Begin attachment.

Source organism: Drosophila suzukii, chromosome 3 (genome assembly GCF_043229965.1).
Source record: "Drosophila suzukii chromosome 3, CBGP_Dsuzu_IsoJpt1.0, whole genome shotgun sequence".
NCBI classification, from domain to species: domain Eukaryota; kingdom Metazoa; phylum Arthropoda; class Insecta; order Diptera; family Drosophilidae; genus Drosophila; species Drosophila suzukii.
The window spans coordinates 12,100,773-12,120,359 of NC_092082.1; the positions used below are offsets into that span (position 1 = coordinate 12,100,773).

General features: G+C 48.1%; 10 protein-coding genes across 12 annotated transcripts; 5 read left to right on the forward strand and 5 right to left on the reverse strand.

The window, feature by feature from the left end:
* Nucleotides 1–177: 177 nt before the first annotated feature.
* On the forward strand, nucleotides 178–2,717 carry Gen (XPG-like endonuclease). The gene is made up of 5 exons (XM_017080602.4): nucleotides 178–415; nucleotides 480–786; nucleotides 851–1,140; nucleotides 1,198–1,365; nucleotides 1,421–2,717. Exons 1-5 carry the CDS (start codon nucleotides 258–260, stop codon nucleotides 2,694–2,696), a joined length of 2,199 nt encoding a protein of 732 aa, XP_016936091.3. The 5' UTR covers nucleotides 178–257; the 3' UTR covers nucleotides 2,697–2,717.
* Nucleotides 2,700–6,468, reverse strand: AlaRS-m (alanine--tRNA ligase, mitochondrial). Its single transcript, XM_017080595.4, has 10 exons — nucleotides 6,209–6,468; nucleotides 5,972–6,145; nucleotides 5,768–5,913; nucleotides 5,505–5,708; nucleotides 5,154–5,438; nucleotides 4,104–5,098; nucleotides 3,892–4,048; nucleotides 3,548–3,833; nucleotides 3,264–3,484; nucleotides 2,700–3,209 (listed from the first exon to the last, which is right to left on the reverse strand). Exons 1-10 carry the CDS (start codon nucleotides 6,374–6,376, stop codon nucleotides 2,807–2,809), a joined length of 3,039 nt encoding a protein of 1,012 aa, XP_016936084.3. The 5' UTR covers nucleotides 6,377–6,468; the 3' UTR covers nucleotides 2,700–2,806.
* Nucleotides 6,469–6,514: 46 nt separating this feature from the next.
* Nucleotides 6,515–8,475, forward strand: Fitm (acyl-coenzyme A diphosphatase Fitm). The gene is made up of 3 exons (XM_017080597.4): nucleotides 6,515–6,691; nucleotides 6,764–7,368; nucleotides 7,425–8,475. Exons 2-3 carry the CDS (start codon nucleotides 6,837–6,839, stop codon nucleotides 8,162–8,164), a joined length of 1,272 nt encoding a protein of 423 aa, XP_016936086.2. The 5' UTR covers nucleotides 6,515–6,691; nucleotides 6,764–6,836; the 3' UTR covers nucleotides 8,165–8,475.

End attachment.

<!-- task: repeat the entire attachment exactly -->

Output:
Source organism: Drosophila suzukii, chromosome 3 (genome assembly GCF_043229965.1).
Source record: "Drosophila suzukii chromosome 3, CBGP_Dsuzu_IsoJpt1.0, whole genome shotgun sequence".
NCBI classification, from domain to species: domain Eukaryota; kingdom Metazoa; phylum Arthropoda; class Insecta; order Diptera; family Drosophilidae; genus Drosophila; species Drosophila suzukii.
The window spans coordinates 12,100,773-12,120,359 of NC_092082.1; the positions used below are offsets into that span (position 1 = coordinate 12,100,773).

General features: G+C 48.1%; 10 protein-coding genes across 12 annotated transcripts; 5 read left to right on the forward strand and 5 right to left on the reverse strand.

The window, feature by feature from the left end:
* Nucleotides 1–177: 177 nt before the first annotated feature.
* On the forward strand, nucleotides 178–2,717 carry Gen (XPG-like endonuclease). The gene is made up of 5 exons (XM_017080602.4): nucleotides 178–415; nucleotides 480–786; nucleotides 851–1,140; nucleotides 1,198–1,365; nucleotides 1,421–2,717. Exons 1-5 carry the CDS (start codon nucleotides 258–260, stop codon nucleotides 2,694–2,696), a joined length of 2,199 nt encoding a protein of 732 aa, XP_016936091.3. The 5' UTR covers nucleotides 178–257; the 3' UTR covers nucleotides 2,697–2,717.
* Nucleotides 2,700–6,468, reverse strand: AlaRS-m (alanine--tRNA ligase, mitochondrial). Its single transcript, XM_017080595.4, has 10 exons — nucleotides 6,209–6,468; nucleotides 5,972–6,145; nucleotides 5,768–5,913; nucleotides 5,505–5,708; nucleotides 5,154–5,438; nucleotides 4,104–5,098; nucleotides 3,892–4,048; nucleotides 3,548–3,833; nucleotides 3,264–3,484; nucleotides 2,700–3,209 (listed from the first exon to the last, which is right to left on the reverse strand). Exons 1-10 carry the CDS (start codon nucleotides 6,374–6,376, stop codon nucleotides 2,807–2,809), a joined length of 3,039 nt encoding a protein of 1,012 aa, XP_016936084.3. The 5' UTR covers nucleotides 6,377–6,468; the 3' UTR covers nucleotides 2,700–2,806.
* Nucleotides 6,469–6,514: 46 nt separating this feature from the next.
* Nucleotides 6,515–8,475, forward strand: Fitm (acyl-coenzyme A diphosphatase Fitm). The gene is made up of 3 exons (XM_017080597.4): nucleotides 6,515–6,691; nucleotides 6,764–7,368; nucleotides 7,425–8,475. Exons 2-3 carry the CDS (start codon nucleotides 6,837–6,839, stop codon nucleotides 8,162–8,164), a joined length of 1,272 nt encoding a protein of 423 aa, XP_016936086.2. The 5' UTR covers nucleotides 6,515–6,691; nucleotides 6,764–6,836; the 3' UTR covers nucleotides 8,165–8,475.